AT LONDON MEETING WITH CORPORATE LEADERS,
NEW YORK, 25 June (UN Headquarters) -- This is the text of remarks by Secretary-General Kofi Annan last Friday (22 June) at a breakfast meeting in London with some 75 corporate leaders from the United Kingdom:
It is now almost two-and-a-half years since I first challenged the world's business leaders to enter into a Global Compact with the United Nations. My aim was to find a way for business and the United Nations to work as partners in pursuit of our shared interests. After all, we both want the global economy to rest on a sound foundation. And we both want to keep the trade regime free of unnecessary burdens and restrictions.
We have made good progress. Leading companies from every industry and every continent are now supporting the Compact. They understand that it is not a legally binding contract, a regulatory instrument or a code of conduct. A number of corporations have asked if their lawyers could examine the fine print. I have good news for you: there is no fine print.
Rather, the Compact is a voluntary initiative. We ask only that companies embrace nine simple but fundamental principles in the areas of human rights, core labour standards and the environment. I would like you all to be familiar with these principles. They are as follows:
In the area of human rights, businesses should:
The Compact asks that you incorporate these principles into your mission statements and business operations; and then tell us about your experiences in putting them into practice -- successes as well as setbacks, what works and what doesn't. We want the Compact to be a platform for dialogue and learning about corporate citizenship and responsibility. We do not want to turn it into a bureaucratic enterprise full of rules and rigid structures.
The Compact is one of many ways in which the private sector is contributing to the work of the United Nations. Today there is an especially urgent issue on which you can play an almost revolutionary role: the fight against HIV/AIDS. You are all aware that this is a global problem of catastrophic proportions, and that its impact continues to grow. All of us need to be involved in the response.
In recent months, I have called on leaders of all countries to face this issue head-on by breaking through the wall of silence that still surrounds the disease and by placing it at the centre of policy-making. I have appealed to philanthropic foundations to make AIDS a special focus of their activities. I hope the business community will do its part.
You might ask why business should be involved. The answer is simple: because AIDS affects business. The spread of the pandemic has caused business costs to expand, and markets to shrink. AIDS kills people in the prime of their lives, disrupting economies. The loss of every breadwinner means a family deprived of health care, education and nutrition, leaving them more vulnerable to infection. This cycle need be repeated only a few times and AIDS destroys an entire community. AIDS can even contribute to political instability.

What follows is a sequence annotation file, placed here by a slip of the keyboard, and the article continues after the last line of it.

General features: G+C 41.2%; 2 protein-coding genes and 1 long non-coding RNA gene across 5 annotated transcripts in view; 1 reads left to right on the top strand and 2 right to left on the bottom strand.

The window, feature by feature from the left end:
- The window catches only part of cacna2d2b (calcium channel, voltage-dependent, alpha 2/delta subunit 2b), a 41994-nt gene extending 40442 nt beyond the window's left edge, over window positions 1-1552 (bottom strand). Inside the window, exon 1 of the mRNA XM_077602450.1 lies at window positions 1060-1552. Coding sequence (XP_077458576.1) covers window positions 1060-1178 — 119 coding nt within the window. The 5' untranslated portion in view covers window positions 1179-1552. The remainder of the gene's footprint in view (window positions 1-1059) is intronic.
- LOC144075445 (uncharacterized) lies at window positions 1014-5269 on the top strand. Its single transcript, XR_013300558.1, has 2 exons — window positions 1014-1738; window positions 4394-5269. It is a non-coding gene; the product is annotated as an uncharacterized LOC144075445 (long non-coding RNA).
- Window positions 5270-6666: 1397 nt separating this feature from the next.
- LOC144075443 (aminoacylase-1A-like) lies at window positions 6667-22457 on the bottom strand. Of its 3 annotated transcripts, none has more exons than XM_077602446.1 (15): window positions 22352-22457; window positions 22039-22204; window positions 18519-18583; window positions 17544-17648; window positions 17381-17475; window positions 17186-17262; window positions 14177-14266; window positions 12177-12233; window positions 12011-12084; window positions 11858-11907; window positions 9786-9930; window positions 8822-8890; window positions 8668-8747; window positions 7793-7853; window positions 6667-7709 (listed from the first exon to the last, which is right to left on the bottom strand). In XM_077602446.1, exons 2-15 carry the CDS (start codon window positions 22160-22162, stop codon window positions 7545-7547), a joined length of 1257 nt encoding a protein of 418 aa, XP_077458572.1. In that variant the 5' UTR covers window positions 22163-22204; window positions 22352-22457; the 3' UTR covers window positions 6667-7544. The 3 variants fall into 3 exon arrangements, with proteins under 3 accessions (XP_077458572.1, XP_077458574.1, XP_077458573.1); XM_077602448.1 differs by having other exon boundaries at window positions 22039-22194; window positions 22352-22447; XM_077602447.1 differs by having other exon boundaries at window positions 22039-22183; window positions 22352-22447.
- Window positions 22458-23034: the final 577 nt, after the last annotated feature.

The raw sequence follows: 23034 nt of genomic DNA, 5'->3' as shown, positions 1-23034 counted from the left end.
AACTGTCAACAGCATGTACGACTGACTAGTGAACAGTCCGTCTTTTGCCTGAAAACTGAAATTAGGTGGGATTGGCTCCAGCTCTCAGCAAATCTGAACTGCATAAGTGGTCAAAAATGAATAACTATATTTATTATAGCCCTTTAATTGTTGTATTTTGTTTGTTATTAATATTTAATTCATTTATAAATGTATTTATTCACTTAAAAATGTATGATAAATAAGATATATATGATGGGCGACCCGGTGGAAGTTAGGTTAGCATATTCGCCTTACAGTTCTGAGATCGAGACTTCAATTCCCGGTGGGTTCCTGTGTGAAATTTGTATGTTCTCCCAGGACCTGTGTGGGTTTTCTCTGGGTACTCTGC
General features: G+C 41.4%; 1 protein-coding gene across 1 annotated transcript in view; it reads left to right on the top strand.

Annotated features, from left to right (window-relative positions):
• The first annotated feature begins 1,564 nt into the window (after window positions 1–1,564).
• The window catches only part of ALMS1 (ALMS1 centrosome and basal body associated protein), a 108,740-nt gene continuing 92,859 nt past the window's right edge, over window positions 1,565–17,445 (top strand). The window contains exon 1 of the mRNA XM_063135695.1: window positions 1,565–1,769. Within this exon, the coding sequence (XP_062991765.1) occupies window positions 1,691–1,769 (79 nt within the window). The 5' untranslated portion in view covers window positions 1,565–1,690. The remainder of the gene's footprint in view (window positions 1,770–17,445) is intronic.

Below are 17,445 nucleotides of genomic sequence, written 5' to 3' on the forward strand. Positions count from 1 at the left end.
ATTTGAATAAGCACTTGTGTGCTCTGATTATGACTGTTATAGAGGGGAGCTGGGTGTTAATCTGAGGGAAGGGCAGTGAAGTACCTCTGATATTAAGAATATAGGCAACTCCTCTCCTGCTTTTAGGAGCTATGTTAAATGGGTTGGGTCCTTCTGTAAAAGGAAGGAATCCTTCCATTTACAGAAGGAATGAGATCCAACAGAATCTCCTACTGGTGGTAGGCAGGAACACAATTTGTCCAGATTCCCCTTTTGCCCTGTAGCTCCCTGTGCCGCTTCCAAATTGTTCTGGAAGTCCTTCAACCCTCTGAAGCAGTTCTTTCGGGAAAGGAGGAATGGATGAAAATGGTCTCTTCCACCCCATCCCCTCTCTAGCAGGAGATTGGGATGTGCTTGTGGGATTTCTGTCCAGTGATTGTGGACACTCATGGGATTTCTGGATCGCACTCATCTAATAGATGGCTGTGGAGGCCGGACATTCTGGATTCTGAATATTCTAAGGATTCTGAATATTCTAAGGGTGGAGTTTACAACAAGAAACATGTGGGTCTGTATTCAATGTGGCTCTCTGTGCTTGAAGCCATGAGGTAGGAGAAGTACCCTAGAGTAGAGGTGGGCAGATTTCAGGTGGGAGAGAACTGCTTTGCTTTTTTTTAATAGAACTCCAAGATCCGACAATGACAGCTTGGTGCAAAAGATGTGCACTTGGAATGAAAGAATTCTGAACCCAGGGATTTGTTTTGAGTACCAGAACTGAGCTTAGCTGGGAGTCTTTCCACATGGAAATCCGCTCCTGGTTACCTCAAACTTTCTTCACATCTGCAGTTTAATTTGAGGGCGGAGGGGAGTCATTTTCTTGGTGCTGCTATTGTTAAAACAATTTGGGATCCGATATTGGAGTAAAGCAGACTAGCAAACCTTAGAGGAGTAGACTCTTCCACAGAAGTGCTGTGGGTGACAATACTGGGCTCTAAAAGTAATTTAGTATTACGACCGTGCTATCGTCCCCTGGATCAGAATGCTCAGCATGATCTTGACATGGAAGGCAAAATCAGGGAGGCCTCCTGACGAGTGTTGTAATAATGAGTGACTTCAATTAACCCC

Africa has been hit disproportionately hard. But infection rates are now rising at an alarming speed in the Caribbean, the Russian Federation, Eastern Europe, Central Asia, India and China.
Let us not be daunted, however. There is much that all of us, and all of you, can do.
Those of you with employees in the developing world must support your staff and their families affected by AIDS, notably by providing voluntary and confidential testing, counselling and treatment. Business people, as respected leaders in their communities, can encourage all sectors of society to get involved -- particularly your peers in other companies.
You can help build the logistical capacity needed to deliver health-care services. You can link your brands to a goal of social responsibility. You can offer your expertise in public affairs, human resources, and strategic planning, to help AIDS service organizations and community groups. Finally, you can contribute as donors.
Total spending on AIDS prevention and care in low- and middle-income countries needs to rise to something between seven and ten billion dollars each year. That is at least five times the amount that citizens, national governments and international donors are currently spending on the disease. It may sound like a lot. But AIDS has already cost the world more than $500 billion. So $10 billion a year to defeat it seems fairly reasonable.
As a mechanism for mobilizing some of this extra money, I have proposed the creation of a Global AIDS and Health Fund to support national programmes and strategies. It will be open to both government and private donors.
Surely, in this room, there is enormous potential for new partnerships and new ideas that will help us achieve the progress we seek -- progress that will protect your investments, improve your reputations and customer loyalty, and ultimately raise standards of living. In that hopeful spirit, I am anxious to hear your comments and answer your questions. Thank you again for being here and especially for your support of the United Nations.
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